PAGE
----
What I Learned about Life through Death
Two weeks ago, I agreed to meet a business professional for coffee to explore possible business opportunities. Just your typical form of networking but little did I know where the conversation would lead. He told me that his son had recently died. Now this man, who I just met, is mired in the enormity of sorrow through which my husband and I traveled twelve years ago today.
Shortly into the conversation, he asked what I repeatedly ask myself: “How do you survive? Does the pain ever go away?” I do not have the answers for him or anyone else who loses their child. What I know for sure is that we all mourn and grieve differently. I stuttered as if in disbelief these words, “it will be twelve years on January 29th.” I told him the pain, for me, never ever goes away, it is just less intense. I wasn’t sure that was what he wanted to hear.
Most of all, I did want to assure him that joy and happiness will return. After our daughter, Jodi, died from an osteosarcoma, I couldn’t imagine my life and my family’s life without her. Throughout her nineteen years, Jodi and I were like any other mother-daughter relationship. But, during her last eighteen months from diagnosis to death, ours was engulfed with an intensity of love as we were fighting for life.
I told him the hardest time, for me, was all of the “first’s.” Everything you do and experience in life for the first time. From holidays, birthdays, family gatherings, the change of season, even shopping at Nordstrom’s (one of Jodi’s favorite stores) to her friend’s wedding. I knew I could not live as a grieving mother in the depths of despair.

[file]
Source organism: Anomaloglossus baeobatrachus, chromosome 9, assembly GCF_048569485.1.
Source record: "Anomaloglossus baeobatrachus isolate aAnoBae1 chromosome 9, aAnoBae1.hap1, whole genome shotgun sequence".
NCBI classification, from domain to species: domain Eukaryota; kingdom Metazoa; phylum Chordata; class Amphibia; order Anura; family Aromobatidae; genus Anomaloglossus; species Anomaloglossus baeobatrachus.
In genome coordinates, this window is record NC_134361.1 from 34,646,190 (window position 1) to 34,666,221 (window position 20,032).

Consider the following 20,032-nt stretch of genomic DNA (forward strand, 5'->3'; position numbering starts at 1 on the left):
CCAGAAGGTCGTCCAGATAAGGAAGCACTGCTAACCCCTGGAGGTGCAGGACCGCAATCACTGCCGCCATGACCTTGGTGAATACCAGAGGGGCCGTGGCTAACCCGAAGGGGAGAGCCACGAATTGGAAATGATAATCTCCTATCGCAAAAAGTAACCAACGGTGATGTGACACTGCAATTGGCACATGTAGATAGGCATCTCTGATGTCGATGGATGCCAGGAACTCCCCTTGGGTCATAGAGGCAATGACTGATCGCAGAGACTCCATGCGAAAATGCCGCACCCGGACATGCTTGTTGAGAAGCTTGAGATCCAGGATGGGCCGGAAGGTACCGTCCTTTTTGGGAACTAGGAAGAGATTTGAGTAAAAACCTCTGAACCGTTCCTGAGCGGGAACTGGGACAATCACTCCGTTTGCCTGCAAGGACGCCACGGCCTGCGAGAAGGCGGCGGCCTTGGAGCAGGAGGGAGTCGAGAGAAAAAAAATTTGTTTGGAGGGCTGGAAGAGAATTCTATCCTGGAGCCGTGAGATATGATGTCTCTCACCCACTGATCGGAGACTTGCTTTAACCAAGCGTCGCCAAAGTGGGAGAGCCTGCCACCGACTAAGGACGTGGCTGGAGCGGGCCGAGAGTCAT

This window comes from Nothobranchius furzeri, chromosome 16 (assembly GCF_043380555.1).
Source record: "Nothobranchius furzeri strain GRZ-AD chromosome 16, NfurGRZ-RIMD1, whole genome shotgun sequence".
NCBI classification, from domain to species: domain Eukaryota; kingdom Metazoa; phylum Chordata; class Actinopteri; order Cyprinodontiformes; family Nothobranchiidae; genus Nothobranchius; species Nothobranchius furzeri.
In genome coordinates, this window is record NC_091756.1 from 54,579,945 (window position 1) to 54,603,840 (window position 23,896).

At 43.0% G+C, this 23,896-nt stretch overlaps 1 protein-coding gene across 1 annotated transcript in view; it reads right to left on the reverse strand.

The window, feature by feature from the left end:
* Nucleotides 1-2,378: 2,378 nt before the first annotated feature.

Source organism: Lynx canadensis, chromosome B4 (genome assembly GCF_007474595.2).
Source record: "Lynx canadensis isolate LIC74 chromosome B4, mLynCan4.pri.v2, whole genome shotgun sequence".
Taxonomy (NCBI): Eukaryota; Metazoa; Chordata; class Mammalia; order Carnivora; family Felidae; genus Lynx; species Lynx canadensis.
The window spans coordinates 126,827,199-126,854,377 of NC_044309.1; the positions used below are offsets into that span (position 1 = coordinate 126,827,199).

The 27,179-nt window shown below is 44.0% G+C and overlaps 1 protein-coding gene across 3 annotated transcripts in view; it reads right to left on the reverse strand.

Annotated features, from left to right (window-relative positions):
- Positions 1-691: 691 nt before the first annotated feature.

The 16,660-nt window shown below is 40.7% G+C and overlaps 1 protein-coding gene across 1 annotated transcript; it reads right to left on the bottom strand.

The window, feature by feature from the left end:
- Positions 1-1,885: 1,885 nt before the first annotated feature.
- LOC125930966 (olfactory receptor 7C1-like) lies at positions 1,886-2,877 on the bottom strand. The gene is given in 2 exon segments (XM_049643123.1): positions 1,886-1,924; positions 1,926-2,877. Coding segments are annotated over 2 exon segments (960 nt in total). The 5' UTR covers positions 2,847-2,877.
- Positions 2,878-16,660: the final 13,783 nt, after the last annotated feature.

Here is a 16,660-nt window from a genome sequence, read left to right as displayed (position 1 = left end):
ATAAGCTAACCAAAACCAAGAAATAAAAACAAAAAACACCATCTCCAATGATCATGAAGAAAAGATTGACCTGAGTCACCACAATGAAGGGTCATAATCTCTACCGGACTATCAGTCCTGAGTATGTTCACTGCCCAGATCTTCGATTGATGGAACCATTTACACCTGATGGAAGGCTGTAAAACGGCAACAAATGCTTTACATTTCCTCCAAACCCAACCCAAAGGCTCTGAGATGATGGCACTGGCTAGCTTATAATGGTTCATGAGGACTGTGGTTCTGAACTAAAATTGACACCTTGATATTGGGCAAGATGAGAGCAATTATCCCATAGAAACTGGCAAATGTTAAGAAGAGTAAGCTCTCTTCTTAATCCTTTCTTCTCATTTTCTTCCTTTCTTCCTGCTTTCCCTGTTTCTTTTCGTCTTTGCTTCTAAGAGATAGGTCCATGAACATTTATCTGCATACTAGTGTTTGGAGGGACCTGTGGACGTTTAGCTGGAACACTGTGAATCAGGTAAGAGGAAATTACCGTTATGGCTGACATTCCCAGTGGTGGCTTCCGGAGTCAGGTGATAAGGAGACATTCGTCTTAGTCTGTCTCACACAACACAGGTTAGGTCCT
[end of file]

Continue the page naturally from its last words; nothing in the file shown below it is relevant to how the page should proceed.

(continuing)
I wanted him to know that we do have the ability to choose.
I chose not wanting the world to define me by my loss. I wanted the opposite: to live and experience happiness again. That meant to honor Jodi’s life and legacy by finding a way to make a difference in the world. Focus on all that I can do. Be the leader of my life.
Here’s what I have learned about life through death:
Life is a gift. Death reminds us that life is precious, temporary and not to be taken for granted or begrudged. A daily practice of gratitude such as a meditation, affirmation or journal entry is a great way to stay positive and aligned with the awareness of the awesome gift of life.
You are more than your resume. When somebody one day gives your eulogy, it is doubtful your job title will be cited. What will be remembered is how you made people feel, so be mindful of being present in your relationships and be your best self.
Life happens in the present moment. Don’t contemplate about the past and worry about the future. Death reminds us that all we have for certain is right now. Don’t waste your life second-guessing your past or waiting to live your life. Live life passionately and fearlessly. Live today.
Loss can bring unexpected blessings. Hardships are opportunities for growth. You never know how strong you are until you endure the unendurable. While it may be impossible to understand our losses, I believe all people come in our lives for a reason and some even help set our lives on the correct path.
Love is the currency of life. Place less emphasis on achievement, money, and possessions. Love is what matters and what is remembered. It is LOVE which connects us to one another and to the world around us, in life and beyond.